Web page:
The addition of the figure skating team event in 2014 has proved fruitful for Team USA. The American team has won the bronze medal in each of the first two competitions, with Russia and Canada trading places atop the podium.

Mariah Bell (Lake Forest, California): At 25, Bell just became the oldest U.S. women’s champion in the sport since 1927. She’ll look to parlay that experience into a strong performance at her debut Olympics. The skater known for her elegance and charisma has competed in three world championships, most recently in 2019 when she finished ninth.

Nathan Chen (Salt Lake City): Since his disastrous short program at the 2018 Olympics, Chen has been unmatched in men’s figure skating. He came back in PyeongChang to throw down a quad-filled free skate that brought him back to within striking distance of the Olympic podium. Then he started a winning streak at that year’s world championships that wasn’t snapped until this fall. Nonetheless, Chen, now 22, comes into Beijing as a three-time world champion and with a new winning streak after claiming the top spot at nationals in January. He is taking a leave from his studies at Yale University to pursue Olympic gold in Beijing.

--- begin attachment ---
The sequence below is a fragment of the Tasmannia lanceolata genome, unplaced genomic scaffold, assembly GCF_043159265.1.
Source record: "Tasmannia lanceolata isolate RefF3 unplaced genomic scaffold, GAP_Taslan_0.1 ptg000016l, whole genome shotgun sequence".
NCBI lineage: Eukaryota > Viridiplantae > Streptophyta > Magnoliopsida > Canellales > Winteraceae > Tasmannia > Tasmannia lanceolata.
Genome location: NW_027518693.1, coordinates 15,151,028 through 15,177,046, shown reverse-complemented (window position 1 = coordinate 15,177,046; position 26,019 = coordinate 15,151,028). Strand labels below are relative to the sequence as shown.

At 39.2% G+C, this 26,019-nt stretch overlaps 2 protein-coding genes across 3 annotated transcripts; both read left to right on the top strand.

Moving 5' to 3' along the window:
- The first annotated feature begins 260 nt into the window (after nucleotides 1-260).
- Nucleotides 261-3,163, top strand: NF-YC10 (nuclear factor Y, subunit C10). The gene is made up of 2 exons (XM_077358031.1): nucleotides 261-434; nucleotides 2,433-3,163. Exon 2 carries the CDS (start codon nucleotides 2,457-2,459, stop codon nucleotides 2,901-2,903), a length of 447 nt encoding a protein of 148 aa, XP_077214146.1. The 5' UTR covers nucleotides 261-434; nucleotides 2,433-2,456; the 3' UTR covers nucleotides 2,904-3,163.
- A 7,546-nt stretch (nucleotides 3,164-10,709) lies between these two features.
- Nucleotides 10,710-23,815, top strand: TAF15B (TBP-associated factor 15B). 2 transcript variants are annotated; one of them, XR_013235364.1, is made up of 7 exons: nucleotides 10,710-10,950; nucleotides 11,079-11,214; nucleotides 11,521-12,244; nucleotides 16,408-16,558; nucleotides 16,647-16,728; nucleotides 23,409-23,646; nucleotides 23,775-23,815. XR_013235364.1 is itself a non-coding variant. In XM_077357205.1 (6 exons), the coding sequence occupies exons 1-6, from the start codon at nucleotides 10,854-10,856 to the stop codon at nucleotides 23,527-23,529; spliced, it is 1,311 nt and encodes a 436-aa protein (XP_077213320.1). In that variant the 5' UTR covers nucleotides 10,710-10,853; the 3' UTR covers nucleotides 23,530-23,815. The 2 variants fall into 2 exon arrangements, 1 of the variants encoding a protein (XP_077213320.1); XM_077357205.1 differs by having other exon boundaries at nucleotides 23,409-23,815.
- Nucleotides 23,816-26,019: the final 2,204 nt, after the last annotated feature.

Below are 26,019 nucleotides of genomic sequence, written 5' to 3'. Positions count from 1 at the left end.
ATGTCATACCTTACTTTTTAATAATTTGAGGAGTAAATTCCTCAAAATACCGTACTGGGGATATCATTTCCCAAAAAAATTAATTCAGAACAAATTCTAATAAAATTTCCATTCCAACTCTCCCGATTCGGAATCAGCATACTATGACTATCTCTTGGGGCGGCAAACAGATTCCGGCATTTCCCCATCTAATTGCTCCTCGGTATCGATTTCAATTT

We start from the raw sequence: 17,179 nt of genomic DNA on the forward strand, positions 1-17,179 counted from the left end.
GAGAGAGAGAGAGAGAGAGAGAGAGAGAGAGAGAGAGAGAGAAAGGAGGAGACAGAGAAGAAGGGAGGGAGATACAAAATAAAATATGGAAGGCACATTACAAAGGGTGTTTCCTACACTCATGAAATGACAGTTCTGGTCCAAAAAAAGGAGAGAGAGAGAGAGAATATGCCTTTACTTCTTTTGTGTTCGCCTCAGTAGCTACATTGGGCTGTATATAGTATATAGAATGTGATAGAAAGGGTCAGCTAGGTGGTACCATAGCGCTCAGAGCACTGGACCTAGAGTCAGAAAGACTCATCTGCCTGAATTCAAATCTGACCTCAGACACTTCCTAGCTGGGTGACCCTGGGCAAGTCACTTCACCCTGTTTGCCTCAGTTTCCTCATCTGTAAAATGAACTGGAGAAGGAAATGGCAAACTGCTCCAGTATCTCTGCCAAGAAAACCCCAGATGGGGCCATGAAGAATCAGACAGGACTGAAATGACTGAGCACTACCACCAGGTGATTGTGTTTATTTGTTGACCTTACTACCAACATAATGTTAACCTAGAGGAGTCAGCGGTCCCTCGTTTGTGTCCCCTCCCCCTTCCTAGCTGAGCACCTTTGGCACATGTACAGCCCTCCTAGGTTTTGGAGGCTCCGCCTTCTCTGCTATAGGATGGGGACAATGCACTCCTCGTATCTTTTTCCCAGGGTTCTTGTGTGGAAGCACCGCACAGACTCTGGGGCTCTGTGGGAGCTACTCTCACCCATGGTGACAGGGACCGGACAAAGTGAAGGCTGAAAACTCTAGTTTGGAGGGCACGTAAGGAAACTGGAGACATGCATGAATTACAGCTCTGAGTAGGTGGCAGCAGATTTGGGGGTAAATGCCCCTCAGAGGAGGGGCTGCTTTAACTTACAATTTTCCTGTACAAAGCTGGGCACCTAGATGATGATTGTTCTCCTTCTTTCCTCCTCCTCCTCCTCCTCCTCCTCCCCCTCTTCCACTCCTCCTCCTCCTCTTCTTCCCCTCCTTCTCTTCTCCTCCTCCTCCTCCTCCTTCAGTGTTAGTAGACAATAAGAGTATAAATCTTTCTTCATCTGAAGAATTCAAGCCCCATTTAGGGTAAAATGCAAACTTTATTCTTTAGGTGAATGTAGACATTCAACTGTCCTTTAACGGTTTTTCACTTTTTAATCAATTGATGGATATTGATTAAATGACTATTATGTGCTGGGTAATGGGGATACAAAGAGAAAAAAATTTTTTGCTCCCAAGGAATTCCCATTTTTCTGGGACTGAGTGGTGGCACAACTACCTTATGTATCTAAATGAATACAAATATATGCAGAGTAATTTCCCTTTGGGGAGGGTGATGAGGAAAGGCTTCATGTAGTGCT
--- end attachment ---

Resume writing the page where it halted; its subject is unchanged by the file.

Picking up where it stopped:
Madison Chock (Novi, Michigan) and Evan Bates (Ann Arbor, Michigan): One of Team USA’s two strong ice dancing partnerships, Chock, 29, and Bates, 32, arrive in Beijing with momentum after winning their third U.S. title in January. The on- and off-ice couple is competing in their third Olympics together (Bates has an additional Olympic appearance with a different partner), and after claiming two world championships medals together, they’re looking for their first at the Olympic level. Their unique “Lovers from Outer Space” free dance tells the story of an astronaut who falls in love with an extraterrestrial.

Madison Hubbell (Sylvania, Ohio) and Zachary Donohue (Madison, Connecticut): Team USA’s other star ice dance duo has reached the podium at all three world championships since making their Olympic debuts in 2018, most recently winning a silver medal in 2021. Longtime partners Hubbell, 30, and Donohue, 31, were in position to medal after the short program at the 2018 Olympics but ultimately finished fourth. With power, speed and finesse in each of their performances, they could be in position to make the jump into the medals this time around.

Vincent Zhou (Palo Alto, California): Sometimes overshadowed by teammate Chen, Zhou has firmly established himself among the top tier of men’s skaters as well. After becoming the youngest U.S. junior champion in 2013, he won the junior world title in 2017. Zhou then made his Olympic debut in 2018 and finished third at the world championships a year later. Now 21, Zhou has the quad jumps in his repertoire to potentially make an impact in Beijing.

Meet the full U.S. figure skating team in this teamusa.org article.  

Feb. 4 ¬– Team competition (men, ice dance and pairs short programs)
Feb. 6 – Team competition (women’s short program, pairs free skate) 
Feb. 7 – Team competition (men’s, ice dance and women’s free skates)
Feb. 8 – Men’s short program
Feb. 10 – Men’s free skate
Feb. 12 – Rhythm dance
Feb. 14 – Free dance
Feb. 15. – Women’s short program
Feb. 17 – Women’s free skate
Feb. 18 – Pairs short program
Feb. 19 – Pairs free skate
Feb. 20 – Exhibition gala